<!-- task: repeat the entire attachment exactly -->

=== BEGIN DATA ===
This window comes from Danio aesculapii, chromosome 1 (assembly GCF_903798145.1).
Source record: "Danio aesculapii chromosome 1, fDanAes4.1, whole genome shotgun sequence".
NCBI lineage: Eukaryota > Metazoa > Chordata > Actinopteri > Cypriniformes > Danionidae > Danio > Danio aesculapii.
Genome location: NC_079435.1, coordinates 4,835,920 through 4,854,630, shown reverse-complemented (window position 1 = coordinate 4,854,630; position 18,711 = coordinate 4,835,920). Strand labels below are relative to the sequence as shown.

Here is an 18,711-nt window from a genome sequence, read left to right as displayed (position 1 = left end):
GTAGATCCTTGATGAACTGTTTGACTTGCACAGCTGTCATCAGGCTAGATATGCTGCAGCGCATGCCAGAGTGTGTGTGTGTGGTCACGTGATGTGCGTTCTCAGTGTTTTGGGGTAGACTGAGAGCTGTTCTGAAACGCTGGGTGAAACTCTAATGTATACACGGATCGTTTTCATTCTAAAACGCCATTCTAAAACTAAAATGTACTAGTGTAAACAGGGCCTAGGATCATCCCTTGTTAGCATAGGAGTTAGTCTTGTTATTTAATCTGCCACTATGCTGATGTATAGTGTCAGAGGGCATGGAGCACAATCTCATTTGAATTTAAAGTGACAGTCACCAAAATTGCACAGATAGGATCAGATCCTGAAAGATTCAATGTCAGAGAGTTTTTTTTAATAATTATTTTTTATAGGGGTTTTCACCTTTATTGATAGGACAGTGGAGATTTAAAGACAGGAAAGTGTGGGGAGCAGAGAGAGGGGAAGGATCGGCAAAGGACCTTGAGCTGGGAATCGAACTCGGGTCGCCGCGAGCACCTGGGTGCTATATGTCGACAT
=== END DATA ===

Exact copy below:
This window comes from Danio aesculapii, chromosome 1 (assembly GCF_903798145.1).
Source record: "Danio aesculapii chromosome 1, fDanAes4.1, whole genome shotgun sequence".
NCBI lineage: Eukaryota > Metazoa > Chordata > Actinopteri > Cypriniformes > Danionidae > Danio > Danio aesculapii.
Genome location: NC_079435.1, coordinates 4,835,920 through 4,854,630, shown reverse-complemented (window position 1 = coordinate 4,854,630; position 18,711 = coordinate 4,835,920). Strand labels below are relative to the sequence as shown.

Here is an 18,711-nt window from a genome sequence, read left to right as displayed (position 1 = left end):
GTAGATCCTTGATGAACTGTTTGACTTGCACAGCTGTCATCAGGCTAGATATGCTGCAGCGCATGCCAGAGTGTGTGTGTGTGGTCACGTGATGTGCGTTCTCAGTGTTTTGGGGTAGACTGAGAGCTGTTCTGAAACGCTGGGTGAAACTCTAATGTATACACGGATCGTTTTCATTCTAAAACGCCATTCTAAAACTAAAATGTACTAGTGTAAACAGGGCCTAGGATCATCCCTTGTTAGCATAGGAGTTAGTCTTGTTATTTAATCTGCCACTATGCTGATGTATAGTGTCAGAGGGCATGGAGCACAATCTCATTTGAATTTAAAGTGACAGTCACCAAAATTGCACAGATAGGATCAGATCCTGAAAGATTCAATGTCAGAGAGTTTTTTTTAATAATTATTTTTTATAGGGGTTTTCACCTTTATTGATAGGACAGTGGAGATTTAAAGACAGGAAAGTGTGGGGAGCAGAGAGAGGGGAAGGATCGGCAAAGGACCTTGAGCTGGGAATCGAACTCGGGTCGCCGCGAGCACCTGGGTGCTATATGTCGACAT